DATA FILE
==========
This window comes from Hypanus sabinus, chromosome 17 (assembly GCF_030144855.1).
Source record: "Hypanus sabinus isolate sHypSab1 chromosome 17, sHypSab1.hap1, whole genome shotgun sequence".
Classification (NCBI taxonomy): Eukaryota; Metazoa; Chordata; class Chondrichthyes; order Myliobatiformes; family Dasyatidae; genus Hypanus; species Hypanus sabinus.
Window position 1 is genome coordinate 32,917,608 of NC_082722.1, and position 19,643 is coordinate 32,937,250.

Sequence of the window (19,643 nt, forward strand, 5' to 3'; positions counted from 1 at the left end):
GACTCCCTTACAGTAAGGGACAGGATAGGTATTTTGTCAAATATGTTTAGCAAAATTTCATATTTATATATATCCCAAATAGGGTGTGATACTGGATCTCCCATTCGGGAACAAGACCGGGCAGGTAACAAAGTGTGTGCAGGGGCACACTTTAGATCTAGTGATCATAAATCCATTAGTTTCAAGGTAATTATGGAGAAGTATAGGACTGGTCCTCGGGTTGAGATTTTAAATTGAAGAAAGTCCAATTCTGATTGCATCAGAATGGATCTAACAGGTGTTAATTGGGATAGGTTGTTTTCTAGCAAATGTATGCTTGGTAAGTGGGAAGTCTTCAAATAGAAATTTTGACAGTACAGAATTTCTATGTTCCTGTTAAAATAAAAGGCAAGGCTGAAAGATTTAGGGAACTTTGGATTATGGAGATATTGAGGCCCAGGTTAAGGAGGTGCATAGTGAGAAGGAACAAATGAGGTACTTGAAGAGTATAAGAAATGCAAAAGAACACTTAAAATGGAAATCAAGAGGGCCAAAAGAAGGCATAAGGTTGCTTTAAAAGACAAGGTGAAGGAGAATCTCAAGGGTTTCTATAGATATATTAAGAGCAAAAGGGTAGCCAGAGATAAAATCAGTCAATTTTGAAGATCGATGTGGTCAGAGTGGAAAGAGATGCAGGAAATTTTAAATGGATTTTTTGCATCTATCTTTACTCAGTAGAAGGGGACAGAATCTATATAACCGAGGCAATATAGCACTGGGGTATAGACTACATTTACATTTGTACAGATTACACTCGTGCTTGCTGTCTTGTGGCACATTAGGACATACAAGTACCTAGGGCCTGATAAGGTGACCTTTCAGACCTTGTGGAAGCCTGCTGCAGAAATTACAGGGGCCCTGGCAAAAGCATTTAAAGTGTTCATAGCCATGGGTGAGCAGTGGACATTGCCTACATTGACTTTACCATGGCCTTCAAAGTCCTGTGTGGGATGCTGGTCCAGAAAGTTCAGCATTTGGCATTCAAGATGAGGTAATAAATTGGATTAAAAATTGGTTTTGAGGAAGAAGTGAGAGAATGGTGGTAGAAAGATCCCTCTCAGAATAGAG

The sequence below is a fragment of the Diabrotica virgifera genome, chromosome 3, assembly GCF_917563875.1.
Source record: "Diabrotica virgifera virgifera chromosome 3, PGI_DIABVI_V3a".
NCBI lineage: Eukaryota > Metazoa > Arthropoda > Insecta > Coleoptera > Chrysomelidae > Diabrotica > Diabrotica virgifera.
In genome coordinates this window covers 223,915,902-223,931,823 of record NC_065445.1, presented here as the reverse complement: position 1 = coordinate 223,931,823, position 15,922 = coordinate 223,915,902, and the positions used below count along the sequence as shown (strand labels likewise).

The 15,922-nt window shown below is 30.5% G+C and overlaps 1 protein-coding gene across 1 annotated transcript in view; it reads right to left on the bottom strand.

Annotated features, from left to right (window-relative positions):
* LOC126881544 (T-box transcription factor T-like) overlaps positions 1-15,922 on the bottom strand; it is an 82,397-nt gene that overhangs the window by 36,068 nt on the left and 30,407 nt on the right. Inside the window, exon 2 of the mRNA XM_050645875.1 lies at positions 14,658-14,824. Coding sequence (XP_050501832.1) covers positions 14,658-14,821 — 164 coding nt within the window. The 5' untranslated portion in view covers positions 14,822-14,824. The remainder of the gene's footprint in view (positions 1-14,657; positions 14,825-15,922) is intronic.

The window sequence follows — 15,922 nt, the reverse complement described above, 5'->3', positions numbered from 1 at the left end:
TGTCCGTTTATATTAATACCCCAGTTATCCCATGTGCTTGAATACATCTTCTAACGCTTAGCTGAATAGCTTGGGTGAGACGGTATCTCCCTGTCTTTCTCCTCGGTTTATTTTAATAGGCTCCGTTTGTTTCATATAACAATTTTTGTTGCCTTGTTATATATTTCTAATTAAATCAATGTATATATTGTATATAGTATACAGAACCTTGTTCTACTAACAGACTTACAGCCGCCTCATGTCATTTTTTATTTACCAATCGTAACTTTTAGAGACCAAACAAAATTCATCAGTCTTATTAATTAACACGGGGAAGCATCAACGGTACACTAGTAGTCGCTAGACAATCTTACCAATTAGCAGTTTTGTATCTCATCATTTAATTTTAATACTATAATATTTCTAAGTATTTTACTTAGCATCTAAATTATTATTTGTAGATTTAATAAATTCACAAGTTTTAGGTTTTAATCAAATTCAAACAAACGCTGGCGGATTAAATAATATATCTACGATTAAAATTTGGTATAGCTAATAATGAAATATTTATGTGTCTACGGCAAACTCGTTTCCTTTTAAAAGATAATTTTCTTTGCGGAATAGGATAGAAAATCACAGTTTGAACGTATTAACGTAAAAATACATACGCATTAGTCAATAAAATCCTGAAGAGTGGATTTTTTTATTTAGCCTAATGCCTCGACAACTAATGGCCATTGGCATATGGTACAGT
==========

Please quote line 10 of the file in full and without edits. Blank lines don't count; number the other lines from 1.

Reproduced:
In genome coordinates this window covers 223,915,902-223,931,823 of record NC_065445.1, presented here as the reverse complement: position 1 = coordinate 223,931,823, position 15,922 = coordinate 223,915,902, and the positions used below count along the sequence as shown (strand labels likewise).